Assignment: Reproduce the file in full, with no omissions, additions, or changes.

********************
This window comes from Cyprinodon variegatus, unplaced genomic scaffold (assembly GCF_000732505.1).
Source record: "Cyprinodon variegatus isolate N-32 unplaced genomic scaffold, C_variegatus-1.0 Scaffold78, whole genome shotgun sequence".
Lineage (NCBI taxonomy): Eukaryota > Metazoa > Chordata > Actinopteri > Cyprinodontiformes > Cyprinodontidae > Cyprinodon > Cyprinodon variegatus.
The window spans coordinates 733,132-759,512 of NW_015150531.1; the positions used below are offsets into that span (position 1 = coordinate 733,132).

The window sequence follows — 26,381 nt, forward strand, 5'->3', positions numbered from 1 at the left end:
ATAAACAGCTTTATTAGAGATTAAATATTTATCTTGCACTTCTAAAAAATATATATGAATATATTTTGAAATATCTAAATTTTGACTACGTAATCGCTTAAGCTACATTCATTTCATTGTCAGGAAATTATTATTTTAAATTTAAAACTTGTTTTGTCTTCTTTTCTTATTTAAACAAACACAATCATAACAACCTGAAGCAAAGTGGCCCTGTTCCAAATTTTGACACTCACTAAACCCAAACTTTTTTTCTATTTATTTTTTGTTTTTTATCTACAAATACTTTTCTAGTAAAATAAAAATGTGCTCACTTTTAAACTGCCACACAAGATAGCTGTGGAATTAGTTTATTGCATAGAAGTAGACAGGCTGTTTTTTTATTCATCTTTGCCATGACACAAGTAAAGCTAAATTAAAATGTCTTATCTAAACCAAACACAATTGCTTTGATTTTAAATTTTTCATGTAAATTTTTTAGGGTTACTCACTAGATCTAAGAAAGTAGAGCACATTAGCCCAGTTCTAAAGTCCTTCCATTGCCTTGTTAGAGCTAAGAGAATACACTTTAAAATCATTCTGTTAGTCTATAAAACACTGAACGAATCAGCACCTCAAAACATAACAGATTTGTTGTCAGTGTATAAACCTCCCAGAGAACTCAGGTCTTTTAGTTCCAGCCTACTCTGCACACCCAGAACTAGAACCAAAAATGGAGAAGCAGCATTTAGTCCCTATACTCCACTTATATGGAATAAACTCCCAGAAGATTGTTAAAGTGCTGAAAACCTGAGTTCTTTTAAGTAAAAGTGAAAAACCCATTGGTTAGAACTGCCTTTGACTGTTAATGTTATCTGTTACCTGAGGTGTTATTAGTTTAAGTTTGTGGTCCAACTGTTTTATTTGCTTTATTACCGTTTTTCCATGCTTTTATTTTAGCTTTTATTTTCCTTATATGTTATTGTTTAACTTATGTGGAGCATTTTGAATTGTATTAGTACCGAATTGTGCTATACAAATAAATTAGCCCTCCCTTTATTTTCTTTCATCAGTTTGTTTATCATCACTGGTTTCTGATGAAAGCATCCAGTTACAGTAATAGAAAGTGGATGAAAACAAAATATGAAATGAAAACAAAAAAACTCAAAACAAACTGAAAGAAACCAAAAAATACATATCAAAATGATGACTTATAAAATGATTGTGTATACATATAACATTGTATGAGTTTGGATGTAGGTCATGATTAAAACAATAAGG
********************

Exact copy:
This window comes from Cyprinodon variegatus, unplaced genomic scaffold (assembly GCF_000732505.1).
Source record: "Cyprinodon variegatus isolate N-32 unplaced genomic scaffold, C_variegatus-1.0 Scaffold78, whole genome shotgun sequence".
Lineage (NCBI taxonomy): Eukaryota > Metazoa > Chordata > Actinopteri > Cyprinodontiformes > Cyprinodontidae > Cyprinodon > Cyprinodon variegatus.
The window spans coordinates 733,132-759,512 of NW_015150531.1; the positions used below are offsets into that span (position 1 = coordinate 733,132).

The window sequence follows — 26,381 nt, forward strand, 5'->3', positions numbered from 1 at the left end:
ATAAACAGCTTTATTAGAGATTAAATATTTATCTTGCACTTCTAAAAAATATATATGAATATATTTTGAAATATCTAAATTTTGACTACGTAATCGCTTAAGCTACATTCATTTCATTGTCAGGAAATTATTATTTTAAATTTAAAACTTGTTTTGTCTTCTTTTCTTATTTAAACAAACACAATCATAACAACCTGAAGCAAAGTGGCCCTGTTCCAAATTTTGACACTCACTAAACCCAAACTTTTTTTCTATTTATTTTTTGTTTTTTATCTACAAATACTTTTCTAGTAAAATAAAAATGTGCTCACTTTTAAACTGCCACACAAGATAGCTGTGGAATTAGTTTATTGCATAGAAGTAGACAGGCTGTTTTTTTATTCATCTTTGCCATGACACAAGTAAAGCTAAATTAAAATGTCTTATCTAAACCAAACACAATTGCTTTGATTTTAAATTTTTCATGTAAATTTTTTAGGGTTACTCACTAGATCTAAGAAAGTAGAGCACATTAGCCCAGTTCTAAAGTCCTTCCATTGCCTTGTTAGAGCTAAGAGAATACACTTTAAAATCATTCTGTTAGTCTATAAAACACTGAACGAATCAGCACCTCAAAACATAACAGATTTGTTGTCAGTGTATAAACCTCCCAGAGAACTCAGGTCTTTTAGTTCCAGCCTACTCTGCACACCCAGAACTAGAACCAAAAATGGAGAAGCAGCATTTAGTCCCTATACTCCACTTATATGGAATAAACTCCCAGAAGATTGTTAAAGTGCTGAAAACCTGAGTTCTTTTAAGTAAAAGTGAAAAACCCATTGGTTAGAACTGCCTTTGACTGTTAATGTTATCTGTTACCTGAGGTGTTATTAGTTTAAGTTTGTGGTCCAACTGTTTTATTTGCTTTATTACCGTTTTTCCATGCTTTTATTTTAGCTTTTATTTTCCTTATATGTTATTGTTTAACTTATGTGGAGCATTTTGAATTGTATTAGTACCGAATTGTGCTATACAAATAAATTAGCCCTCCCTTTATTTTCTTTCATCAGTTTGTTTATCATCACTGGTTTCTGATGAAAGCATCCAGTTACAGTAATAGAAAGTGGATGAAAACAAAATATGAAATGAAAACAAAAAAACTCAAAACAAACTGAAAGAAACCAAAAAATACATATCAAAATGATGACTTATAAAATGATTGTGTATACATATAACATTGTATGAGTTTGGATGTAGGTCATGATTAAAACAATAAGG